Laurel Wamsley | New Hampshire Public Radio

Laurel Wamsley

Laurel Wamsley is a reporter for NPR's News Desk. She reports breaking news for NPR's digital coverage, newscasts, and news magazines, as well as occasional features. She was also the lead reporter for NPR's coverage of the 2019 Women's World Cup in France.

Wamsley got her start at NPR as an intern for Weekend Edition Saturday in January 2007 and stayed on as a production assistant for NPR's flagship news programs, before joining the Washington Desk for the 2008 election.

She then left NPR, doing freelance writing and editing in Austin, Texas, and then working in various marketing roles for technology companies in Austin and Chicago.

In November 2015, Wamsley returned to NPR as an associate producer for the National Desk, where she covered stories including Hurricane Matthew in coastal Georgia. She became a Newsdesk reporter in March 2017, and has since covered subjects including climate change, possibilities for social networks beyond Facebook, the sex lives of Neanderthals, and joke theft.

In 2010, Wamsley was a Journalism and Women Symposium Fellow and participated in the German-American Fulbright Commission's Berlin Capital Program, and was a 2016 Voqal Foundation Fellow. She will spend two months reporting from Germany as a 2019 Arthur F. Burns Fellow, a program of the International Center for Journalists.

Wamsley earned a B.A. with highest honors from the University of North Carolina at Chapel Hill, where she was a Morehead-Cain Scholar. Wamsley holds a master's degree from Ohio University, where she was a Public Media Fellow and worked at NPR Member station WOUB. A native of Athens, Ohio, she now lives and bikes in Washington, DC.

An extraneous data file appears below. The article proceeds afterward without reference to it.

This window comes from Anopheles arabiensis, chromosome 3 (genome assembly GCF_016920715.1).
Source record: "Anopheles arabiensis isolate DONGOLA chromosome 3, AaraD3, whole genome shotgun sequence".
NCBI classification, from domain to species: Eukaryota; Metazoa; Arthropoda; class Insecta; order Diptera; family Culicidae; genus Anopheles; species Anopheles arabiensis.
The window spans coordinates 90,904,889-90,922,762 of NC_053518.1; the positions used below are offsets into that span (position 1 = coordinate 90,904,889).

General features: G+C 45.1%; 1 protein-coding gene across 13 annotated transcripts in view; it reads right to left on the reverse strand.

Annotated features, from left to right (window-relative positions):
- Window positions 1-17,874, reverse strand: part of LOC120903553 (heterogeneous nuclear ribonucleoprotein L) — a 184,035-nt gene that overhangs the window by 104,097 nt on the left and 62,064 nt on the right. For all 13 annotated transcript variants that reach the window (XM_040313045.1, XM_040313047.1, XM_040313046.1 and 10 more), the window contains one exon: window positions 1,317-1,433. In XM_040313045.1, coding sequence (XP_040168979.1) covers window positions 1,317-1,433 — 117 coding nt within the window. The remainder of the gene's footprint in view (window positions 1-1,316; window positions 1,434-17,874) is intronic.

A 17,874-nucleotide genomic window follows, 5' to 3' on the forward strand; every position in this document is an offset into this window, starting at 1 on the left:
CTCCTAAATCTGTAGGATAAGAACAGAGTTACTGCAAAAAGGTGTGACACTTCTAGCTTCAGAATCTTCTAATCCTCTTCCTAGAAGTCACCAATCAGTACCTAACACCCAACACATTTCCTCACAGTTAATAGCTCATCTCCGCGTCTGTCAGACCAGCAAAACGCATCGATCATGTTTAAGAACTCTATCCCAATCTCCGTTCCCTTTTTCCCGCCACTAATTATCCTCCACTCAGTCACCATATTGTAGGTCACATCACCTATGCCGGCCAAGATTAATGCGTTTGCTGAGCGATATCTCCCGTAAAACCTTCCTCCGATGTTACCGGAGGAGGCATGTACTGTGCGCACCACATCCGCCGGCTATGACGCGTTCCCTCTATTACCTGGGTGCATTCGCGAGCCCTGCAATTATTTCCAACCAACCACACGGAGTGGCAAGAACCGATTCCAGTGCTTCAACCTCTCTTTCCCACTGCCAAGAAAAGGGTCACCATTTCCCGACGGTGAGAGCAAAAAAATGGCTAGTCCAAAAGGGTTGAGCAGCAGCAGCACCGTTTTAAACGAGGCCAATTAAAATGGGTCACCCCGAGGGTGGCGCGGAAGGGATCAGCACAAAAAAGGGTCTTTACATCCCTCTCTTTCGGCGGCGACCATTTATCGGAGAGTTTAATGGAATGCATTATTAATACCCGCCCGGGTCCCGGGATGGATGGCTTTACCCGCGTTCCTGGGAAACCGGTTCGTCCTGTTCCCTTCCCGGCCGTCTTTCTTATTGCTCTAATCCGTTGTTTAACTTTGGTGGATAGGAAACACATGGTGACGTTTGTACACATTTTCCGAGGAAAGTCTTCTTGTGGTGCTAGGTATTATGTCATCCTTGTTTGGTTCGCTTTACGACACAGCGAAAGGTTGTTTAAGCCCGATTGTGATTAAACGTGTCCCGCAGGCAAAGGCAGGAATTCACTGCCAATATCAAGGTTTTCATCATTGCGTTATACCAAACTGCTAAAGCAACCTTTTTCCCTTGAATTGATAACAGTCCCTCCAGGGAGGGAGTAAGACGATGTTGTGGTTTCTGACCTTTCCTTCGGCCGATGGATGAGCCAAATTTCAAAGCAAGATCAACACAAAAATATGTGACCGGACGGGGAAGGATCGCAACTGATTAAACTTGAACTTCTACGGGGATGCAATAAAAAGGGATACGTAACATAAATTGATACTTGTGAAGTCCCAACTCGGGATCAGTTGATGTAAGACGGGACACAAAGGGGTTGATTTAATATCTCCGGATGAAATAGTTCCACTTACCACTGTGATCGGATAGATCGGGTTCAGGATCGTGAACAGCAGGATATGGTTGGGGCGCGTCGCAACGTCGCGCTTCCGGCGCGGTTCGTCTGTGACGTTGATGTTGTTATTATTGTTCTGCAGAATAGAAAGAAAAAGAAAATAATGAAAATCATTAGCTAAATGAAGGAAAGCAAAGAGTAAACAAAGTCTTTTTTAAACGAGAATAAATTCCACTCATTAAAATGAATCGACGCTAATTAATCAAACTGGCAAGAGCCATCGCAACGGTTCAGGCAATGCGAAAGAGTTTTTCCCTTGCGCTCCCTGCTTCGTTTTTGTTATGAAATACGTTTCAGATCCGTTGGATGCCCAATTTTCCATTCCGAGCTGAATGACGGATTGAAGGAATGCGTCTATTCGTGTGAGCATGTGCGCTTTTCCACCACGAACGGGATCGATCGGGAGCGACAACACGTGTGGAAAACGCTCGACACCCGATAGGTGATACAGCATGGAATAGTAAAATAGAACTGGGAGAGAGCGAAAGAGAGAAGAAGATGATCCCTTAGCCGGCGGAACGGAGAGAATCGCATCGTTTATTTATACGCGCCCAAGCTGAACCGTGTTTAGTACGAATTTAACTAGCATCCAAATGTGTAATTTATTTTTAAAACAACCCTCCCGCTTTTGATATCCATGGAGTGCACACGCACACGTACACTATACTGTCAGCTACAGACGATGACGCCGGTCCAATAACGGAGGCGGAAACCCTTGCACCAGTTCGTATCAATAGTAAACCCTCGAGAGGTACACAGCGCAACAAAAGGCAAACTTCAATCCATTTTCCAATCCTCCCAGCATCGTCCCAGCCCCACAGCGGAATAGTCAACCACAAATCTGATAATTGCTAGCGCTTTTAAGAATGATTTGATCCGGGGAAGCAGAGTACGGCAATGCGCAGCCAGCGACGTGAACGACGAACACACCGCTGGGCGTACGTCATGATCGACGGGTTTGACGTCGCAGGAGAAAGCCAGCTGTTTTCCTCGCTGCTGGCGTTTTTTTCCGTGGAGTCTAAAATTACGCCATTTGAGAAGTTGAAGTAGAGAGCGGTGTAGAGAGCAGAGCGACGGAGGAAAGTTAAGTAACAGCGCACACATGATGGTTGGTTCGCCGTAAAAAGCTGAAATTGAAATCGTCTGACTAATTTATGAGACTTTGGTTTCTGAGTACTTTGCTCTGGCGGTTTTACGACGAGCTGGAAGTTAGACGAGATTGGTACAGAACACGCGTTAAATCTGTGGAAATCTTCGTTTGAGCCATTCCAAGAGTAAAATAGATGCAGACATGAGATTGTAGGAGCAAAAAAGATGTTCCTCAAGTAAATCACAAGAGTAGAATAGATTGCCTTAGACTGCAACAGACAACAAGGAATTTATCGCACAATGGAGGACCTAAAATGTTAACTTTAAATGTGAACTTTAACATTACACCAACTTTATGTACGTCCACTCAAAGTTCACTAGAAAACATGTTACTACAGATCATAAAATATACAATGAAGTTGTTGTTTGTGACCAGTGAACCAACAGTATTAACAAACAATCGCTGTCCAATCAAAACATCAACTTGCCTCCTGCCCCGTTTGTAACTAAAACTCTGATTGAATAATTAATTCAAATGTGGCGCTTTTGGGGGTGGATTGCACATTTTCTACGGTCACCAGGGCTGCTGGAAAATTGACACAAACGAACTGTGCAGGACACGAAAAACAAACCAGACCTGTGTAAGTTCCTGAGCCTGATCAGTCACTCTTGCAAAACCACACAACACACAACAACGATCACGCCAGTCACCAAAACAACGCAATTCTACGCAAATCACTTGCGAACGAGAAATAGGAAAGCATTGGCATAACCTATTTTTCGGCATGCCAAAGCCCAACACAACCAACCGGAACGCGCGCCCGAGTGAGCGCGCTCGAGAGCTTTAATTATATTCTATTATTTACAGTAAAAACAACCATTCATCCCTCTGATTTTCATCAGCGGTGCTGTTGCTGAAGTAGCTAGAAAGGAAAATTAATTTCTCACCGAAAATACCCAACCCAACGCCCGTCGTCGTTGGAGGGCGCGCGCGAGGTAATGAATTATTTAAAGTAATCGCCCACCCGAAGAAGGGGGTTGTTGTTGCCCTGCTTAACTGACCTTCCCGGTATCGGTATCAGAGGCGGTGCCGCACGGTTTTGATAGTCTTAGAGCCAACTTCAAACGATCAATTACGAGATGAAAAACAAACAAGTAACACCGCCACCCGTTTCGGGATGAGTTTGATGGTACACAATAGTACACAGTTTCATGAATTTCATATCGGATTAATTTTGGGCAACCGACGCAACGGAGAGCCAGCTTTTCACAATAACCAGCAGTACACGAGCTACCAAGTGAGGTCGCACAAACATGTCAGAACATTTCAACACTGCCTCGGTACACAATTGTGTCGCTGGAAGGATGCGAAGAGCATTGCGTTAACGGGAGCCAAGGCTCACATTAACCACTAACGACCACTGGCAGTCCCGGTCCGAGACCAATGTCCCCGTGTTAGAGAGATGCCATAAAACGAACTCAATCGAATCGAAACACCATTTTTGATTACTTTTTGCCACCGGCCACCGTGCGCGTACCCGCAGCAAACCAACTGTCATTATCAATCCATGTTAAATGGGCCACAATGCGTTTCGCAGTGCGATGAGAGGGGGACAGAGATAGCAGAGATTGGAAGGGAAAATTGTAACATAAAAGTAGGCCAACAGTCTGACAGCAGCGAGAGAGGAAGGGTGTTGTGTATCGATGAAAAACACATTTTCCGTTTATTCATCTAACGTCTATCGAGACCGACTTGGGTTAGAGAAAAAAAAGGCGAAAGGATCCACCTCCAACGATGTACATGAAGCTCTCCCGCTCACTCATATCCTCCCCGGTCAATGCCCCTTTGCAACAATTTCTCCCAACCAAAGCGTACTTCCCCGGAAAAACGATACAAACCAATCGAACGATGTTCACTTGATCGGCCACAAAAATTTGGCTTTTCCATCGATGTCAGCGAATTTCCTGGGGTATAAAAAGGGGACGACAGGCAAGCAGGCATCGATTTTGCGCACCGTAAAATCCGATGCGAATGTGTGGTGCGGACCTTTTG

The United Nations Security Council unanimously passed a resolution Wednesday that demands an "immediate cessation of hostilities" in conflict zones around the world, due to the impact of the COVID-19 epidemic. It is the first resolution related to the coronavirus that the council has passed.

The text calls for "all parties to armed conflicts to engage immediately in a durable humanitarian pause for at least 90 consecutive days" to allow for delivery of humanitarian assistance and medical evacuations.

Updated at 5:50 p.m. ET

Texas Gov. Greg Abbott has announced the state will "pause" any further reopening of its economy for now, a day after he said that Texas is facing a "massive outbreak" of the coronavirus.

Updated at 2:50 p.m. ET

At a hearing Tuesday on Capitol Hill, Dr. Anthony Fauci of the National Institutes of Health and other federal officials said that no one had told them — including President Trump — to slow down testing for the coronavirus. The statements came after Trump has repeatedly said that more testing would lead to more infections being revealed.

Updated at 2:44 p.m. ET

California has reached a new high in the number of hospitalizations related to COVID-19, surpassing the previous peak in late April.

As of Sunday, the latest publicly available data show that state had 3,702 hospitalized patients with confirmed cases of COVID-19, of which 1,199 were in intensive care. There were an additional 1,102 hospitalized patients with suspected COVID-19.

The U.S. Supreme Court issued a decision Thursday that extends the life of DACA, the Deferred Action for Childhood Arrivals program. The ruling was a big surprise to many, including DACA recipients who worried they might soon face deportation.

"I couldn't believe it," Emma Chalott Barron, a DACA recipient who will be starting law school at the University of North Texas in the fall, told NPR member station KERA in Dallas.

Will students actually go back to school this fall? In Texas, state officials say yes.

Texas Education Commissioner Mike Morath confirmed Thursday that the state's public schools will open for students to return, if they wish.